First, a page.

Lapsang Souchong - Smokey Black Tea

Price: $13.00
Adding to cart… The item has been added


Black Tea SymbolThe Lapsang Souchong Black Tea Experience: Holy smoke!Fire Pit

You've heard of smoke ON the water. This tea is smoke IN the water.

Like so many bold flavors out there, smoked teas are a love-it-or-hate-it kind of deal. And whether you love it or hate it, the first time you try one, you'll be surprised by just how bold and smokey its flavor really is.

Tasting Notes: a brightly burning bonfire

Small, black leaves pack a big, blackened flavor in this intensely smokey brew. Aromas of pine smoke and exotic longan (dragon's eye fruit) waft from the burnt umber brew like, well, smoke. The velvety, thick taste of pine smoke glides across the palate, leaving an aftertaste of smoldering pitch. To understand this tea, think barbecue, campfire, bonfire… and then take it a step stronger from there.

Ingredients: Pure Organic Chinese Black Tea.

  • Caffeine Level
  • tea measurement 1.5 tsp Per Cup
  • tea temperature 200°
  • tea steep time 2-3 Minutes

Additional Information

Savoring Your Experience:

This remarkably versatile tea is every bit as much at home at a tea party as it is a bachelor's party. Whether it's paired with smoked salmon finger sandwiches at afternoon tea or with grilled steaks, whisky and cigars on a late night, it smokes the competition. It's also great with breakfast foods, spicy Thai dishes with coconut-based sauces, lamb dishes, hard sheeps' cheeses (such as Manchego), saffron paella or pimento cheese on rye.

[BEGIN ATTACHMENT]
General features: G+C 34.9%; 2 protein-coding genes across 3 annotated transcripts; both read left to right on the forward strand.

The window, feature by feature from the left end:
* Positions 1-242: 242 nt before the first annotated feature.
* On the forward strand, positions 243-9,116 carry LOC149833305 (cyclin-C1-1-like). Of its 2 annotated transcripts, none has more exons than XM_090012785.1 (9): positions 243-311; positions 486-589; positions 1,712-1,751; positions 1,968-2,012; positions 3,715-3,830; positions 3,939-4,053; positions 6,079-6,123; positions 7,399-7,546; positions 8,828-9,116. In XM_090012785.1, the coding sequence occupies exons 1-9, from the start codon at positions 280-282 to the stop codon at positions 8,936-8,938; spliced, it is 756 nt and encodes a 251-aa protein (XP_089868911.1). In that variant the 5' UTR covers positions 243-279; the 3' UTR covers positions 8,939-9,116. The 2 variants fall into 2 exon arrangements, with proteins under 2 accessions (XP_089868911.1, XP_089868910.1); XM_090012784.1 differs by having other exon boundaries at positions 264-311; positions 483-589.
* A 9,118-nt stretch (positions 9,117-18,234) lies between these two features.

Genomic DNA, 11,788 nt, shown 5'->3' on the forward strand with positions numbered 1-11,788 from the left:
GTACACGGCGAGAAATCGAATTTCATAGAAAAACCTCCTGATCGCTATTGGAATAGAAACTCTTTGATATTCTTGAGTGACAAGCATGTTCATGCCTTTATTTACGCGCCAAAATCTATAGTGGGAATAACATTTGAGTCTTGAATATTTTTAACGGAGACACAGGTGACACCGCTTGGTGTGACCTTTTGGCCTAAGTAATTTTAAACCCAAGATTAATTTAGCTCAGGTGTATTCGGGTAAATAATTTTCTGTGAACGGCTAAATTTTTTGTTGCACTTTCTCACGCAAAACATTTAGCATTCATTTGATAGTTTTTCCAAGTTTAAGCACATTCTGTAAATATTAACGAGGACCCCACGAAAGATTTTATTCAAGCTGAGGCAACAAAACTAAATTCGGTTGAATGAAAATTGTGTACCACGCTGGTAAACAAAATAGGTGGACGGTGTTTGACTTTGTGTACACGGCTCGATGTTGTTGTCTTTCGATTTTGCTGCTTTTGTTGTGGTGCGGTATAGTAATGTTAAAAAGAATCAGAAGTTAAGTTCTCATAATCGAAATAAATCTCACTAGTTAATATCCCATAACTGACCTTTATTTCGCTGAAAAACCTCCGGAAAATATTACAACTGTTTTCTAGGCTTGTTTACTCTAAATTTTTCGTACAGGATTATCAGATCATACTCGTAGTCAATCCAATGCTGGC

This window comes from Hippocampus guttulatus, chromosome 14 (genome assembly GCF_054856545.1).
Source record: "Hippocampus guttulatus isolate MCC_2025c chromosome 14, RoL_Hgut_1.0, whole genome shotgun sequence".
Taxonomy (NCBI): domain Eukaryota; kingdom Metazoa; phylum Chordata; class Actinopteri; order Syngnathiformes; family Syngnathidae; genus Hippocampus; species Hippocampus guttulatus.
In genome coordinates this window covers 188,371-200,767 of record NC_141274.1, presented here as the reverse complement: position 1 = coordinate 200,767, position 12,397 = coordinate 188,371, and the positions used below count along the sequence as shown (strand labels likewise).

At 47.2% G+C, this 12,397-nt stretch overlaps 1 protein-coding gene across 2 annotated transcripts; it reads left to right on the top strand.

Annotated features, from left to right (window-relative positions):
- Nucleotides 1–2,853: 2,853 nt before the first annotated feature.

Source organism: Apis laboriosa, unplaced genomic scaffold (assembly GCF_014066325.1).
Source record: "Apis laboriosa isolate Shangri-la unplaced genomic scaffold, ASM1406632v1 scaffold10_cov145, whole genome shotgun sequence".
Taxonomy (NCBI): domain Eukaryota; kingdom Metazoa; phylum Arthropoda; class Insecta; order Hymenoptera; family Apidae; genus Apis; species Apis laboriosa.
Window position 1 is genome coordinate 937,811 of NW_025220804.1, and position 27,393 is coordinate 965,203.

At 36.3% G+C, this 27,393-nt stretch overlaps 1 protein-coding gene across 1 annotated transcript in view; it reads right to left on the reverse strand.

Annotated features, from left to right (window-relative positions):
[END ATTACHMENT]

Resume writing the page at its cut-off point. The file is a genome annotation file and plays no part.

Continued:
Fun Facts:

Legend has it that Lapsang Souchong was created by accident.

While war waged across the remote countryside of China, a tea producer had just finished harvesting a new batch of leaves. Just as he reached his small factory, eager to roll the leaves and dry them overnight, a band of bedraggled soldiers arrived and their leader commandeered the factory as sleeping quarters for the troops. The tea maker agreed, though he worried about how to dry the leaves before they went past their prime.

As the soldiers slept, he gathered as many wooden racks as he could find and rolled the leaves off to one side of the factory. As soon as the troops left in the morning, he spread the leaves over the racks. Lighting fires of pine boughs beneath each rack, he dried the leaves quickly, with the side effect of imparting the flavor of smoke and pine sap on them. To his amazement, the leaves were not ruined, but instead became some of the best tea he had ever tasted!